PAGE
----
2020 Easter news from Jo

“Don’t be surprised by pain. Be surprised by joy.”
A lone PansyA lone Pansy
Dear everyone,
At the beginning of Lent we think a lot about Jesus’s 40 days in the “wilderness” and the 40 days ahead of us until Easter. This year, for some reason, not really too hard to guess, I began thinking about the “wilderness of aging” – a “God-forsaken place” some say, while others find it “holy ground.” Here are some thoughts that came to me:
We spend years and lots of energy “growing up” and never quite seem done with it, but we hardly ever think about the years ahead of what I call “growing down,” whether it comes at a young age because of illness or whether in our elder years and the natural trajectory of things.
Aging is definitely a wilderness to cross. Of loneliness and loss? Perhaps, but when I try to remember all those who have been a part of my life, if not part of my flesh and blood at least part of my heart and soul, and imagine that I am journeying through the wilderness with them, me remembering them and perhaps they remembering me, carrying each other’s cares and concerns to the Lord, then this fills me with joy and meaning and a challenging mission to fulfill. (So thank you for being part of my heart and soul!!)

Like little red crossesLike little red crosses
Yes, aging is definitely a wilderness to cross. Of disappointments and shattered expectations? Perhaps, but maybe if I can concentrate on “letting go” of expectations of myself and others and situations, a deep peace can settle in because I’m no longer constantly disappointed in myself or others or the way things are. And what of the humiliations and pain that usually come with aging? There will surely be some, and certainly as diminishment sets in, but maybe if I can concentrate (while I still can) on trying to accept them as simply part of aging, I can transform the energy I use up on them into healing energy for others. Buds like basketsBuds like baskets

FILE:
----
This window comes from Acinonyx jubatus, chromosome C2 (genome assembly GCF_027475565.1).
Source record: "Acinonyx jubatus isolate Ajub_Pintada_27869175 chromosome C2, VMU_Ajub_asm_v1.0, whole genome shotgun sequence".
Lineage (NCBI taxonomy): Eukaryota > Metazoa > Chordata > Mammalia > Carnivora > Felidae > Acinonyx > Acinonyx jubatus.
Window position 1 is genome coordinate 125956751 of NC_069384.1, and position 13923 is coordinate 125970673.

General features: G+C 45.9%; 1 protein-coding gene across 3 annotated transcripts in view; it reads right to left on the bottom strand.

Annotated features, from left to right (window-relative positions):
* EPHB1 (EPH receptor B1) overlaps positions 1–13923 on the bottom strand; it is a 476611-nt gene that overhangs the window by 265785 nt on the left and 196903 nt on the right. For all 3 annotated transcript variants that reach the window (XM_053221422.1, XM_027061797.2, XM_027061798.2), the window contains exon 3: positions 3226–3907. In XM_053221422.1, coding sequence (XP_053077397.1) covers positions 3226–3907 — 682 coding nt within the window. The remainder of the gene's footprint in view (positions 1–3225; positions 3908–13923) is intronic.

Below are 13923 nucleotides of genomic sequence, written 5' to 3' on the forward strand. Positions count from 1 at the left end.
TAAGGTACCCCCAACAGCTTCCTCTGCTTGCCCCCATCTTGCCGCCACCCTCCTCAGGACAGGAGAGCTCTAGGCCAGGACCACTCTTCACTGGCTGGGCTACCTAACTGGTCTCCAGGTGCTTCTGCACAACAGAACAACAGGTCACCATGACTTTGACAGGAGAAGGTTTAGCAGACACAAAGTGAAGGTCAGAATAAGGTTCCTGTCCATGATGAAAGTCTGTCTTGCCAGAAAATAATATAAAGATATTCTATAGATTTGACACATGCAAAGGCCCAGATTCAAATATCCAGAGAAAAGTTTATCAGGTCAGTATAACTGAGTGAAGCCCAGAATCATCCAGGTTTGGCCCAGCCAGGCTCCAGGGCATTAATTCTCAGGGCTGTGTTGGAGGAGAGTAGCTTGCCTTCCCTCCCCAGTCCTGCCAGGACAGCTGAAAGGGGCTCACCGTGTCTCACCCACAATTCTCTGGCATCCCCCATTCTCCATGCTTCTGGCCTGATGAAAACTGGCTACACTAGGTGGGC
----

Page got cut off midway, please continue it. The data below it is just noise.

Yes, aging is a wilderness to cross, a sort of pilgrimage home, and I need to set my sights on certain landmarks so as not to get lost. One of the treasures I came across this Lent to focus on was a short paragraph by Henri Nouwen that goes like this: “As we grow old, we will have to stretch out our arms, be guided and led to places we would rather not go. (Jn 21:18) What was true for Peter will be true for us. There is suffering ahead of us, immense suffering, a suffering that will continue to tempt us to think that we have chosen the wrong road and that others were shrewder than we were. But don’t be surprised by pain. Be surprised by joy, be surprised by the little flower that shows its beauty in the midst of the barren desert, and be surprised by the immense healing power that keeps bursting forth like springs of fresh water from the depths of our pain.”
I can’t resist ending with 3 photos I took of my favorite dogwood tree here in Gallitzin in early spring, late spring, and fall. They speak to me of “aging.” When the blossoms are just beginning to form, the buds look like tiny Easter baskets in the making. As they age they become exquisite cross-shaped flowers, and finally bright red fruit in the fall. Beautiful at each age! I find it easy to fall in love with the youthfulness and newness of spring, but is it possible to fall in love with aging, too?

Red dogwood in full flowerRed dogwood in full flower
Lent ends in the Cross and Resurrection and the “wilderness of aging” in the joy of new life and a whole new creation! That’s the Easter message! May I not be surprised by the pain of it but by the joy of it. Much love, Jo